Search for Life Focuses on Mars, Moons of Jupiter and Saturn—and Earth
Meghan Bartels •March 4, 2018
It's a good time for aliens—or rather, for tiny critters here on Earth that scientists think might look an awful lot like aliens. That's thanks to three recent papers evaluating some of the weirdest, most hardy terrestrial life we know of and considering how it might fare in extraterrestrial environments.
Our first stop on the trip is to our next door neighbor, Mars. The Red Planet is dry, salty and experiences dramatic temperature swings—much like the Atacama Desert in Chile, where it hardly ever rains.
But when a deluge fell on the desert in 2015, scientists watched as the desert suddenly came to life. So a team sampled all the bacteria they could find and sequenced their DNA—and realized the critters had been there all along, biding their time until they could thrive. And if they can do it here, there's no reason to think similar microbes might not take the same approach on Mars.
Much farther out in the solar system is a frozen moon with a very different environment—Europa, which hides a giant ocean tucked away under an icy crust. Scientists don't know for sure what's going on under there, but they wanted to do a little thought experiment. The surface of Jupiter's moon Europa. NASA/JPL-Caltech/SETI Institute
So they took one of the weirdest bacteria scientists have ever discovered, which was found at the bottom of a South African gold mine, where it forms communities all by itself and without ever receiving energy from the sun. Then, they decided to try to figure out whether the microbe could survive off nuclear energy beneath Europa's crust—and found it likely would make itself at home.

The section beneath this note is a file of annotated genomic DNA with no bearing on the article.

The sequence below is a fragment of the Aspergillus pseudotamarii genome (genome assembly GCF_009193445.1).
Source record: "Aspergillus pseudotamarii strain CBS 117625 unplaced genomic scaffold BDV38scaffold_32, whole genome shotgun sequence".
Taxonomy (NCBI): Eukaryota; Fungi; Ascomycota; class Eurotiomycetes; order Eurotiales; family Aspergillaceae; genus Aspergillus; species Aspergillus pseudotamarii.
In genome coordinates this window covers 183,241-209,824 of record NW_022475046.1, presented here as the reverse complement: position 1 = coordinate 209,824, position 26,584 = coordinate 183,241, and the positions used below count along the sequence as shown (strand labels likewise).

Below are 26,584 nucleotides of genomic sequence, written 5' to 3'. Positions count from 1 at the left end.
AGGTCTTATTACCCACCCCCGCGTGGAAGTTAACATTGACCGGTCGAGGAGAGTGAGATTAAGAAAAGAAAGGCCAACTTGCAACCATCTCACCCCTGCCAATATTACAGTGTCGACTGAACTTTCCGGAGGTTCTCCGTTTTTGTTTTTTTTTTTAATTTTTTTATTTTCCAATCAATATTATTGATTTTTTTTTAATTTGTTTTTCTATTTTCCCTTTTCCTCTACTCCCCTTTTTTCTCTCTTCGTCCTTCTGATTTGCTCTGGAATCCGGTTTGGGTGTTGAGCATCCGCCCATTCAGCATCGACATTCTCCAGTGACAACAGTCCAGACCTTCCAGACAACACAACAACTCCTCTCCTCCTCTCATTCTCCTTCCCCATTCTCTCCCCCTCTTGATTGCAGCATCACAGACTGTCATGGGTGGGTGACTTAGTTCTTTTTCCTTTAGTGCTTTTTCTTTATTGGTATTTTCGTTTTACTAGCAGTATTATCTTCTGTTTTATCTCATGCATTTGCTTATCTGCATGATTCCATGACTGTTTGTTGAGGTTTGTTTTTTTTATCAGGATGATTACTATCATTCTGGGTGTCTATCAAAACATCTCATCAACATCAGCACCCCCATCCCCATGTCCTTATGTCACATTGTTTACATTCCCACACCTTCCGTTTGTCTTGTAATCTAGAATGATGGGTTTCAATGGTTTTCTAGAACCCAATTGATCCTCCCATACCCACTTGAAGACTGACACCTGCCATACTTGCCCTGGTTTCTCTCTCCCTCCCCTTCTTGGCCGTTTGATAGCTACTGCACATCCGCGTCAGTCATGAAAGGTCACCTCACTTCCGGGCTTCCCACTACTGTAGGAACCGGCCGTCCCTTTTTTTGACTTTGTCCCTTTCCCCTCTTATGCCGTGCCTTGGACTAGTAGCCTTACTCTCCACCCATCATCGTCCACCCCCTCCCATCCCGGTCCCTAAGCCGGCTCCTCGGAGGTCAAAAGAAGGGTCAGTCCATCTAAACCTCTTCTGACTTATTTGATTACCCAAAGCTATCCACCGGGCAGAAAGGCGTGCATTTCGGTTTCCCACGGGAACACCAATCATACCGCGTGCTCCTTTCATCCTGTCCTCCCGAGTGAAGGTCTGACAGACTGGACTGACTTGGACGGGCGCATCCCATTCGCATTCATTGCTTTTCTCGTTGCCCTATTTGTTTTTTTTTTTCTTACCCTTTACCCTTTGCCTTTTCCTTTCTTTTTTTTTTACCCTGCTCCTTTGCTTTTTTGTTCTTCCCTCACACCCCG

Finally, Saturn has a frozen moon much like Europa, called Enceladus. But this moon has an extra trick: It spits giant plumes of hot water and gas out into space. That makes it surprisingly convenient for scientists to figure out what's in all the water trapped under the icy crust—they can just fly a spacecraft through the plumes. That's how they know there's plenty of methane to be found on Enceladus.
And that's intriguing because we have here on Earth a class of primitive organisms that create methane. So in another new study, scientists created Enceladus-like conditions here in a laboratory and looked to see how these critters responded. Again, their results were pretty heartening for those hoping for alien life.
Of course, none of these experiments actually confirm extraterrestrial life, they just keep our options open. They don't even narrow down where we would find it, since there are other strong contenders—Saturn's moon Titan, which has a thick hazy atmosphere, is another likely candidate. That's why the only way to know where we'll find life first is to keep looking.http://www.newsweek.com/search-life-focuses-mars-moons-jupiter-and-saturn-and-earth-823851